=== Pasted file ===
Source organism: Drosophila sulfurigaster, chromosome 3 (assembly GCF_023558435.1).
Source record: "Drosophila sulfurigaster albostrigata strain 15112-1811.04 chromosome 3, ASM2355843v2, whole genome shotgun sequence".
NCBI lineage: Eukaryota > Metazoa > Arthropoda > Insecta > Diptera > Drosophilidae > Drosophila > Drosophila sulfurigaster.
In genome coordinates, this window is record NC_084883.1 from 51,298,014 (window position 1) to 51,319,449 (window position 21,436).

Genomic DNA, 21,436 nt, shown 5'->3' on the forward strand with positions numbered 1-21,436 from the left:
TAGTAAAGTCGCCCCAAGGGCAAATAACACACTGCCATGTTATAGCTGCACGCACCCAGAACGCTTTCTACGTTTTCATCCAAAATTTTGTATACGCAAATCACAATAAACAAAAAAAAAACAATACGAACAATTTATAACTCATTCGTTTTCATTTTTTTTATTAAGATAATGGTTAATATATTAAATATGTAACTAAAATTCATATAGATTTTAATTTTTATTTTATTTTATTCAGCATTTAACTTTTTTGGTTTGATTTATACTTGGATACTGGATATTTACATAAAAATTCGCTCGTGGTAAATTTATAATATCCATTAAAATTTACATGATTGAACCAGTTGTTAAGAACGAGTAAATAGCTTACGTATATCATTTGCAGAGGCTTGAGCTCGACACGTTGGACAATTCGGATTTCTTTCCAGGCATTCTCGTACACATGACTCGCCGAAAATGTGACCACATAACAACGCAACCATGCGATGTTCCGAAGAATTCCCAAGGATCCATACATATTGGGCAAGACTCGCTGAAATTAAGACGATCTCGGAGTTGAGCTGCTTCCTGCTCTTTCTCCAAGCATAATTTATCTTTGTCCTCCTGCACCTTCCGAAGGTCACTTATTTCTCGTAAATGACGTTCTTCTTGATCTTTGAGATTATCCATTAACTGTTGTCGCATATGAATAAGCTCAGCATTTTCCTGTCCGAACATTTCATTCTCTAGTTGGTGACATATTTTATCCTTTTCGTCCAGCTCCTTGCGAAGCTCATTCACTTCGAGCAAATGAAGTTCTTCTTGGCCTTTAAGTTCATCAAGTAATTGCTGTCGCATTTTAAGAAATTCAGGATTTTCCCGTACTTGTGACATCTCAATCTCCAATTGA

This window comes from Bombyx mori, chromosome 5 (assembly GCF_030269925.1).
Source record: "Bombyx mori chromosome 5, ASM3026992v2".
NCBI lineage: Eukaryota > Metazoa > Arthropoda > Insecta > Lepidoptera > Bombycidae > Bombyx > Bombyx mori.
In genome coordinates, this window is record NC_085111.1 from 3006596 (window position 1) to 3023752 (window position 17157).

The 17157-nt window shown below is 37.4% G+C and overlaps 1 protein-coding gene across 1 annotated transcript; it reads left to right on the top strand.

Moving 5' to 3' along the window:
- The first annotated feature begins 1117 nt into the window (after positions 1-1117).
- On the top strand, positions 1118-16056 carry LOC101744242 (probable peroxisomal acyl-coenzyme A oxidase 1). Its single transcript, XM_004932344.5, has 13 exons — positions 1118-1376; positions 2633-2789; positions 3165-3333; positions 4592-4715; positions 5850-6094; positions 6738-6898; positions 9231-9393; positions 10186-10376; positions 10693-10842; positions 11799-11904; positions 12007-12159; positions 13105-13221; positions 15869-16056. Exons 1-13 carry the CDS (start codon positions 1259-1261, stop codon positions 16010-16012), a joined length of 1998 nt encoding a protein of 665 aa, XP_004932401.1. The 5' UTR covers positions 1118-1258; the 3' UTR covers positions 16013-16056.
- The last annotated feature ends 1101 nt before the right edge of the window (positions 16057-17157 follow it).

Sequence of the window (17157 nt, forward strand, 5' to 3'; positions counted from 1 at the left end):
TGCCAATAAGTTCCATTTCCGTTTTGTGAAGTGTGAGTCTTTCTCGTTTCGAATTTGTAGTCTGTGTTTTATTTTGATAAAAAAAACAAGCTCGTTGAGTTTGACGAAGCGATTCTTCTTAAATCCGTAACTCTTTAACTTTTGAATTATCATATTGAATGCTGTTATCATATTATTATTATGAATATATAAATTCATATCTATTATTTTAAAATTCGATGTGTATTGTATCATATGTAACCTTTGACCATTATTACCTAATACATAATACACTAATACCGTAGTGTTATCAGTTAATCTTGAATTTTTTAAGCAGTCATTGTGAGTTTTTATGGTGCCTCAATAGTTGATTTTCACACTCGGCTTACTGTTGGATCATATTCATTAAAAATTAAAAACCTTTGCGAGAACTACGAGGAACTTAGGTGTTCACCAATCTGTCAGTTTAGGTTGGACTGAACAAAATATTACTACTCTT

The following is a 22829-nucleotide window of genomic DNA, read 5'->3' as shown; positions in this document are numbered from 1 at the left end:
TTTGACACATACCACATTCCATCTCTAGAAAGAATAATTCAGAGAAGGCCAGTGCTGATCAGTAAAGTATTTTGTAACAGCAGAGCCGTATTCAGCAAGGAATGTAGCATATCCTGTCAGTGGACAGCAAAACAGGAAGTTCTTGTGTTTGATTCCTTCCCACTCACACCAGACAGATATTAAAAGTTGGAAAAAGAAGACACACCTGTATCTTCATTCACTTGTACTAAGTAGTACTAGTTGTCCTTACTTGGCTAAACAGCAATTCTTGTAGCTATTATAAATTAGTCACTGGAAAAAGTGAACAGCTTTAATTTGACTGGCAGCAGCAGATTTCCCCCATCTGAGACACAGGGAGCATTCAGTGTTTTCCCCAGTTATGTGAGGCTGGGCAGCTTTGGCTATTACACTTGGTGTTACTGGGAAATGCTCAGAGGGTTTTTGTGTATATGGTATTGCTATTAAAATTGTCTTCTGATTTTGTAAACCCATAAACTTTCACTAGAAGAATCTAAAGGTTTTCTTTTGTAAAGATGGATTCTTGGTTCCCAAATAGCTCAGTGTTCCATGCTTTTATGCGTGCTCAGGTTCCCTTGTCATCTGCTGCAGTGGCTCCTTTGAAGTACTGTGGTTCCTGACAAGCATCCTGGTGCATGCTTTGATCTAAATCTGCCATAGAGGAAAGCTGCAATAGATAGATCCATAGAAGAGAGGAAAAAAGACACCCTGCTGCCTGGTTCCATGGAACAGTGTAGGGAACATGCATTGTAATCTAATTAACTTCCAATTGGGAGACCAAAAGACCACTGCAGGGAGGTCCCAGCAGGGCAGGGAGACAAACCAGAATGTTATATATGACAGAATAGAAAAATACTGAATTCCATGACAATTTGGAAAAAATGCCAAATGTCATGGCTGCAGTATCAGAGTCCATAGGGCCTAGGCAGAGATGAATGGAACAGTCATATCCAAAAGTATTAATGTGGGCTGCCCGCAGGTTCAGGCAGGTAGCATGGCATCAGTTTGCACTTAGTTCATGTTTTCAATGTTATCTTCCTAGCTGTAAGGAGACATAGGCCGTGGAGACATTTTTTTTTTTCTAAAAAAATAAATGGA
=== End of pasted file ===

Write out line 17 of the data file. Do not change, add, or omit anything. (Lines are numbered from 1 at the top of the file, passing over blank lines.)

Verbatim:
TGCCAATAAGTTCCATTTCCGTTTTGTGAAGTGTGAGTCTTTCTCGTTTCGAATTTGTAGTCTGTGTTTTATTTTGATAAAAAAAACAAGCTCGTTGAGTTTGACGAAGCGATTCTTCTTAAATCCGTAACTCTTTAACTTTTGAATTATCATATTGAATGCTGTTATCATATTATTATTATGAATATATAAATTCATATCTATTATTTTAAAATTCGATGTGTATTGTATCATATGTAACCTTTGACCATTATTACCTAATACATAATACACTAATACCGTAGTGTTATCAGTTAATCTTGAATTTTTTAAGCAGTCATTGTGAGTTTTTATGGTGCCTCAATAGTTGATTTTCACACTCGGCTTACTGTTGGATCATATTCATTAAAAATTAAAAACCTTTGCGAGAACTACGAGGAACTTAGGTGTTCACCAATCTGTCAGTTTAGGTTGGACTGAACAAAATATTACTACTCTT